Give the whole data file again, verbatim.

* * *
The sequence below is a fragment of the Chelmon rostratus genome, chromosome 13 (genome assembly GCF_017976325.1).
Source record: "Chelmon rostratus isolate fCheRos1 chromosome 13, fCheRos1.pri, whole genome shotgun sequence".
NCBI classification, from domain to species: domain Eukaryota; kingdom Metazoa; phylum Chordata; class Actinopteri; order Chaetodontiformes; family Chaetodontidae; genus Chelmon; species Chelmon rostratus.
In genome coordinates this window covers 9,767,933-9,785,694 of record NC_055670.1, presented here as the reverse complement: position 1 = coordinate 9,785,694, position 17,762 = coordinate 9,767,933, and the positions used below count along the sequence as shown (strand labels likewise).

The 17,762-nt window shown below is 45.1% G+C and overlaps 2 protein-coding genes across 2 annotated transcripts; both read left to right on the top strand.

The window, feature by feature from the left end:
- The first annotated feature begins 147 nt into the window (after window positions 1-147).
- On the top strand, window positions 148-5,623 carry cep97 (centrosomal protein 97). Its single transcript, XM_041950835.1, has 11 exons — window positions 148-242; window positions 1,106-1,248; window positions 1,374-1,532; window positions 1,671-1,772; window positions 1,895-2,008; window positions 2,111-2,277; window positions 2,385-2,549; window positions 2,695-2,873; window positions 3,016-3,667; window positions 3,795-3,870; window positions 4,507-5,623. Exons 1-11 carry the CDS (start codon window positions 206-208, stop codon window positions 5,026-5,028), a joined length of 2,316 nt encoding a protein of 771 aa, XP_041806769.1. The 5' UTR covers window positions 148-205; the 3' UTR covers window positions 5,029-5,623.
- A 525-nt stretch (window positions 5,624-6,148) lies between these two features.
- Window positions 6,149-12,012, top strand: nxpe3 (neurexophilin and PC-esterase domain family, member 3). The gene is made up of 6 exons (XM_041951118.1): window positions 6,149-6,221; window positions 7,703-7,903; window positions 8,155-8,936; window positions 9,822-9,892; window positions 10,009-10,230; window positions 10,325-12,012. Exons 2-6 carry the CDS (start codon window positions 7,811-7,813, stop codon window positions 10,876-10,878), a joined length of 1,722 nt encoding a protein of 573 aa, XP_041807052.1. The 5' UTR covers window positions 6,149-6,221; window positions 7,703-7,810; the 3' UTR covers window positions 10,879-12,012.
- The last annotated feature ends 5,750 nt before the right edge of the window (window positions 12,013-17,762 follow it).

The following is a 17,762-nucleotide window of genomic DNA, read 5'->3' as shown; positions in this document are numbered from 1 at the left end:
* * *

The sequence below is a fragment of the Chelmon rostratus genome, chromosome 13 (genome assembly GCF_017976325.1).
Source record: "Chelmon rostratus isolate fCheRos1 chromosome 13, fCheRos1.pri, whole genome shotgun sequence".
NCBI classification, from domain to species: domain Eukaryota; kingdom Metazoa; phylum Chordata; class Actinopteri; order Chaetodontiformes; family Chaetodontidae; genus Chelmon; species Chelmon rostratus.
In genome coordinates this window covers 9,767,933-9,785,694 of record NC_055670.1, presented here as the reverse complement: position 1 = coordinate 9,785,694, position 17,762 = coordinate 9,767,933, and the positions used below count along the sequence as shown (strand labels likewise).

The 17,762-nt window shown below is 45.1% G+C and overlaps 2 protein-coding genes across 2 annotated transcripts; both read left to right on the top strand.

The window, feature by feature from the left end:
- The first annotated feature begins 147 nt into the window (after window positions 1-147).
- On the top strand, window positions 148-5,623 carry cep97 (centrosomal protein 97). Its single transcript, XM_041950835.1, has 11 exons — window positions 148-242; window positions 1,106-1,248; window positions 1,374-1,532; window positions 1,671-1,772; window positions 1,895-2,008; window positions 2,111-2,277; window positions 2,385-2,549; window positions 2,695-2,873; window positions 3,016-3,667; window positions 3,795-3,870; window positions 4,507-5,623. Exons 1-11 carry the CDS (start codon window positions 206-208, stop codon window positions 5,026-5,028), a joined length of 2,316 nt encoding a protein of 771 aa, XP_041806769.1. The 5' UTR covers window positions 148-205; the 3' UTR covers window positions 5,029-5,623.
- A 525-nt stretch (window positions 5,624-6,148) lies between these two features.
- Window positions 6,149-12,012, top strand: nxpe3 (neurexophilin and PC-esterase domain family, member 3). The gene is made up of 6 exons (XM_041951118.1): window positions 6,149-6,221; window positions 7,703-7,903; window positions 8,155-8,936; window positions 9,822-9,892; window positions 10,009-10,230; window positions 10,325-12,012. Exons 2-6 carry the CDS (start codon window positions 7,811-7,813, stop codon window positions 10,876-10,878), a joined length of 1,722 nt encoding a protein of 573 aa, XP_041807052.1. The 5' UTR covers window positions 6,149-6,221; window positions 7,703-7,810; the 3' UTR covers window positions 10,879-12,012.
- The last annotated feature ends 5,750 nt before the right edge of the window (window positions 12,013-17,762 follow it).

The following is a 17,762-nucleotide window of genomic DNA, read 5'->3' as shown; positions in this document are numbered from 1 at the left end: